“The Dabbawalla service entails collection of freshly prepared meals from the residences of suburban office workers from vast reaches of the city, delivery to their workplaces and the return of empty lunch boxes (dabba or tiffin) to its original home – all for a reasonable monthly fee. Delivering over 200,000 lunch boxes each day to workers who have diverse eating habits (often governed by religion) requires an accurate system – especially as each lunch box commonly passes through the hands of at least six men, in quick exchange, on its path from home to office and back again. Most tiffins are collected by bicycle, sorted into destination groups, then carried together on trains and cycled to the offices of their respective customers. In between they are commonly carried on hand pushed carts and large head-balanced trays – all while jostling with chaotic Mumbai rail and road traffic.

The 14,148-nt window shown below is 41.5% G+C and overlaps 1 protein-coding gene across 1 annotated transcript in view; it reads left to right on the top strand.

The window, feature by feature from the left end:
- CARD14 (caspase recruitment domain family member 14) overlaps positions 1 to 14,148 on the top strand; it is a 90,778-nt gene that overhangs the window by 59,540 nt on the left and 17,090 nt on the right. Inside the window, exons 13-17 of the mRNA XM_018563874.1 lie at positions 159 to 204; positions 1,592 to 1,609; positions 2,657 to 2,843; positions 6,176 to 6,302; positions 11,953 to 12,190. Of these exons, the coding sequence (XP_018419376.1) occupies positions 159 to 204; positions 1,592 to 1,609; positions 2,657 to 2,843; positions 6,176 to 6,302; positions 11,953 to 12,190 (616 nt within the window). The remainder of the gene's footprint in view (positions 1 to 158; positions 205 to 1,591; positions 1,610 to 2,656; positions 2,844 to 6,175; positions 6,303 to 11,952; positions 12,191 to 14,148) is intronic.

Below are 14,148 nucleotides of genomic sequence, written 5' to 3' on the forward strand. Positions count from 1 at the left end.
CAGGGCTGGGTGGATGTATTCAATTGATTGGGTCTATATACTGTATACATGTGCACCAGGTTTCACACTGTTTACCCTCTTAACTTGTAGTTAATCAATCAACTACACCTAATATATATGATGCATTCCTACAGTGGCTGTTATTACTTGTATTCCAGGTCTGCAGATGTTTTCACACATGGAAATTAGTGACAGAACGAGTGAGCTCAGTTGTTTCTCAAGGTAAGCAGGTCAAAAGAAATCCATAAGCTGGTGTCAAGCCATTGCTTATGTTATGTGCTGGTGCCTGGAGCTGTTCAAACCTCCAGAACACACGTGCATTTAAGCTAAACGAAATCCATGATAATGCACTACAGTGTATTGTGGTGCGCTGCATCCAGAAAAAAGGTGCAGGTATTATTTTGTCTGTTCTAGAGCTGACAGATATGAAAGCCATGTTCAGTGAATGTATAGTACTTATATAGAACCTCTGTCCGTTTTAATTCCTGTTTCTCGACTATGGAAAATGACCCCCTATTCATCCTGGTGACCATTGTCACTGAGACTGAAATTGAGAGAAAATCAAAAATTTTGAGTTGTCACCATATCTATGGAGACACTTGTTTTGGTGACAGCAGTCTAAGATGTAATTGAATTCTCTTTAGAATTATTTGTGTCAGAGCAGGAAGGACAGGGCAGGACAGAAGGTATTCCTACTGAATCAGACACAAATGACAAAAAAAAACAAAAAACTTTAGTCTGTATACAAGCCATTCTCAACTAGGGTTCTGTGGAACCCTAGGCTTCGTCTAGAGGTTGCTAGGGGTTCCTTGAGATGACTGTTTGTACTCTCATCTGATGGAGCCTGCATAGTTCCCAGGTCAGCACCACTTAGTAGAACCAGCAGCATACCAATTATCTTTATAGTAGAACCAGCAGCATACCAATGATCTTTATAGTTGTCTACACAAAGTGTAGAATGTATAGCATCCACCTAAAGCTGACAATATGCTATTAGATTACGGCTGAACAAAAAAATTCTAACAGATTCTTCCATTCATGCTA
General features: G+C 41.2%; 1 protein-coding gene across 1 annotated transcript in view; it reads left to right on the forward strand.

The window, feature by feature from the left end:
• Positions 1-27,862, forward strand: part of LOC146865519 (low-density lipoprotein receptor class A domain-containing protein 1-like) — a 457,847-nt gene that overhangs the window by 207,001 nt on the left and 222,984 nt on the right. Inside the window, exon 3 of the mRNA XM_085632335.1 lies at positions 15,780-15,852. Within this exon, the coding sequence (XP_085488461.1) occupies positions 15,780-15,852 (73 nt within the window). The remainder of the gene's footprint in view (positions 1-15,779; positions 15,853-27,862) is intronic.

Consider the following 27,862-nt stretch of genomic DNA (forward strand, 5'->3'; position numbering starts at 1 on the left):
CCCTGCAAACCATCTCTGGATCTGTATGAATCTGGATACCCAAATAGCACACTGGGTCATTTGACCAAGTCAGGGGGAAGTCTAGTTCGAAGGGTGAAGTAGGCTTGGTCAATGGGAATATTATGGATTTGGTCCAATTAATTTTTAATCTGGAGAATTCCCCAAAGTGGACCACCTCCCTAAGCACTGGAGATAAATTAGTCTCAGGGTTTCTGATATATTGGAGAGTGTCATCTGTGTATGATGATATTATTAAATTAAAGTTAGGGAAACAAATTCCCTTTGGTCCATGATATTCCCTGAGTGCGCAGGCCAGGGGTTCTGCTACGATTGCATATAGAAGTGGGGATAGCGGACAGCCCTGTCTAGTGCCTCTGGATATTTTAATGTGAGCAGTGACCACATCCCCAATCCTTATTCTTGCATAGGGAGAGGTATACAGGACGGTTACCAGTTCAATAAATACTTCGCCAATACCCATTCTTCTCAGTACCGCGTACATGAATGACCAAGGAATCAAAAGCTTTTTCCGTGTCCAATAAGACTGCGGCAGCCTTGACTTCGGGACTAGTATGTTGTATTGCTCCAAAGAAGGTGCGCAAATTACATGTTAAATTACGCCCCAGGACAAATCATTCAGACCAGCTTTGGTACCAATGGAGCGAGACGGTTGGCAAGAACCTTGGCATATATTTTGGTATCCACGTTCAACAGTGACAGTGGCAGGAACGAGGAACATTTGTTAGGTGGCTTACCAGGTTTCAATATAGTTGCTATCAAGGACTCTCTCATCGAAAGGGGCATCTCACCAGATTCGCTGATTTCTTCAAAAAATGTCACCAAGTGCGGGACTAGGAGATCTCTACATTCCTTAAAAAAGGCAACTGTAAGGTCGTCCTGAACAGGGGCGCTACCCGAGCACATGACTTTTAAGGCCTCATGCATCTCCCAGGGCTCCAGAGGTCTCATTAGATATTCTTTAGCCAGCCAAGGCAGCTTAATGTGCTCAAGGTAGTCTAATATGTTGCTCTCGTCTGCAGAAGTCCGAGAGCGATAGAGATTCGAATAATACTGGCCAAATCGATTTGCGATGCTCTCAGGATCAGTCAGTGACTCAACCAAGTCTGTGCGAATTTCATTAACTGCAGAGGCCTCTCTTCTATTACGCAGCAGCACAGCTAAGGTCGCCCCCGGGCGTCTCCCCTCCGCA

With low literacy being an issue for some of the 5000 dabbawallas, they have devised a coding system using colour, symbols, numbers and a few letters which is painted on the lids of the tiffins to indicate the train lines, hub points and destinations at both ends of the delivery cycle. Each part of the marking can be understood by the relevant dabbawalla as the lunch box exchanges hands through the service chain. In the case that a lunch box gets on the wrong path, the code allows it to be set back on the right track – yielding only one mistake per 6 million deliveries according to economic analysis.”
In fact, it seems redundant and tiresome to even talk about the subject, let alone take pot-shots at it. We all feel it could be done better. But how?